Dropping the Darts: Ben's Story
How Pilerats' marketing manager Ben went from 'punching darts like a weapon' to being a non-smoker, several months strong.
Read Part 1: Alex's Story, HERE
Ben Hardy, 26, is the marketing manager at creative collective Pilerats. On a daily basis, he oversees marketing and advertising for several different areas of the multi-winged collective simultaneously. As someone who knows every last advertising campaign trick in the book, Ben had to find his inspo to quit elsewhere. When he finally did, it was still ‘pretty bloody hard’, as he explains below.
Addiction doesn’t announce itself
People always say you should never start smoking. That statement doesn’t scare me. As an inherently curious 18 year-old flung into the world of nightclubs and live music, smoking was everywhere and that statement sat in the same category as ‘don’t do drugs’ or ‘don’t drink too much’. What I believe they should say is: If you do start socially smoking (where it usually begins) be prepared to be unaware of the point where you actually become addicted.
Being immune to advertising messages
While I was studying creative advertising we would often get an anti-smoking brief to try come up with a new creative way to stop people smoking. A lot harder than it sounds. To me the anti-smoking campaigns I was exposed to didn’t seem to target me well enough to have an impact. The messages seemed to be so broad as to blanket the entire age spectrum with information about how bad it is for your health in general. That just didn’t create a shift in my mind to make me think, 'oh shit, I shouldn’t do this because I might die'. I was invincible, obviously. Maybe if the ads outlined how nobody likes kissing an ashtray resulting in less success with the ladies, I would have been much more inclined to never start smoking.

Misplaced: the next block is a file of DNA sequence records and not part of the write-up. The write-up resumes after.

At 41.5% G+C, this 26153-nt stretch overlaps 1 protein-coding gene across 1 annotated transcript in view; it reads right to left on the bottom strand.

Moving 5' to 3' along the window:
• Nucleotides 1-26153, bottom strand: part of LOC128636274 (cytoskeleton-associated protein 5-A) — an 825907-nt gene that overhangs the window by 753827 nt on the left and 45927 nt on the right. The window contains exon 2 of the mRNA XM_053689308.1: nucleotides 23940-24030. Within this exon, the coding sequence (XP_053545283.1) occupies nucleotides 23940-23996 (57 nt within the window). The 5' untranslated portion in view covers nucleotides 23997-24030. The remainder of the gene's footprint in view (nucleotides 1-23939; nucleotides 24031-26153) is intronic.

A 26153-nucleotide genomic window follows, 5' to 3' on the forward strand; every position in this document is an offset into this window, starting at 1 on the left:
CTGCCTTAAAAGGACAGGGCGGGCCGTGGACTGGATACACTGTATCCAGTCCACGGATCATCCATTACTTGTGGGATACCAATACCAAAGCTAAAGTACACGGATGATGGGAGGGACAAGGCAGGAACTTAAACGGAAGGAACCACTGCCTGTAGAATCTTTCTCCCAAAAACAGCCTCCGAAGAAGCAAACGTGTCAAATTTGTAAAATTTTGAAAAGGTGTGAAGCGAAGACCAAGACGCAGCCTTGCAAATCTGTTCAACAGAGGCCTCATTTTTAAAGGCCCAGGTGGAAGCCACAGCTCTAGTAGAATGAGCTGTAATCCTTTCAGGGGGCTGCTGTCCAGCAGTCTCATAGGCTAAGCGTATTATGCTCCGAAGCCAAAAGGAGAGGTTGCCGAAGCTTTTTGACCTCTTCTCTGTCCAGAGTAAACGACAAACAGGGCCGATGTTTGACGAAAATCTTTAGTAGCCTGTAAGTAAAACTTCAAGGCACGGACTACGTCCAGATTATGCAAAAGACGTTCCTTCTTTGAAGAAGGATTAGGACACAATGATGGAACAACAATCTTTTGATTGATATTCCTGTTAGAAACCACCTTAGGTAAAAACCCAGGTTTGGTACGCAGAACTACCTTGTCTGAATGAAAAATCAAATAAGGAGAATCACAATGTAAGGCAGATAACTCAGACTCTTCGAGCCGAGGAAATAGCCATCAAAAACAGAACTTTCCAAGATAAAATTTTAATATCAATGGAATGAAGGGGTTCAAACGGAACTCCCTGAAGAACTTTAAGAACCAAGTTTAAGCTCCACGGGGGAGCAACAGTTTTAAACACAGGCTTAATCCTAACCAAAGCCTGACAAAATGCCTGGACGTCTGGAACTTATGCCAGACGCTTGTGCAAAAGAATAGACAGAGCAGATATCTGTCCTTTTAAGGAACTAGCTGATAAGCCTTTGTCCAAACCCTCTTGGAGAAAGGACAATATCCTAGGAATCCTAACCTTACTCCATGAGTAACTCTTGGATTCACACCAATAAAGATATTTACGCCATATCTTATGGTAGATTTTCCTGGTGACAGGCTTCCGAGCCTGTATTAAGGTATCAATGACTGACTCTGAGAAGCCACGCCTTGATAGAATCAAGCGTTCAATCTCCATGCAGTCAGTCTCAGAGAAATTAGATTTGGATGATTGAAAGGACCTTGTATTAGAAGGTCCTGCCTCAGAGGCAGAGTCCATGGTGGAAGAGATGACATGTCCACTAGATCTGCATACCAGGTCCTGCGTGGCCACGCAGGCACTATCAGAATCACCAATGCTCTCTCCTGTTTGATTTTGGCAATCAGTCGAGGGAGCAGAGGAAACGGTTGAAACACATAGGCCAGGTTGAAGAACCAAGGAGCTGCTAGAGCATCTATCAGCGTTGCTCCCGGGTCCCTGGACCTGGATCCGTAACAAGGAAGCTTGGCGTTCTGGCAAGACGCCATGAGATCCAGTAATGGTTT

Being a smoker runs deep
I started at around 18, just on weekends or when out for a drink and now on my 26th birthday I am a ‘non-smoker’… which sounds so fucking lame but I am still 100% addicted to cigarettes and probably will be for the rest of my life. The difference is I just don’t do it anymore. That’s what they don’t tell you. I’ve spoken to people of all ages about it and they all said they would have one of those delicious durries right now if they could, and these people haven’t smoked in 30+ years. It seems it’s only when you stop smoking you realise how addicted you actually were.
Social smoker one day, totally addicted the next.
Stuff not to do
So how hard was it to stop? Pretty bloody hard. If you’re thinking about quitting cold turkey make sure the following things DON’T happen in the next three months:
- Drink even the smallest drop of alcohol. There is this magical secret chemical reaction in your brain that makes you crave cigarettes and the more beers you consume I swear that craving intensity graph becomes exponential.
- Hang out with all of your friends that punch darts like a weapon. The social aspect of smoking together is actually really great time for banter and you will always have that positive connection in your mind with your pals and a perfectly rolled Champion Ruby.
- Have even the smallest thing go wrong in your life. When shit goes wrong, smoking a cigarette seemed like the perfect coping mechanism, even though it will probably make you feel worse when you are trying so hard not to smoke.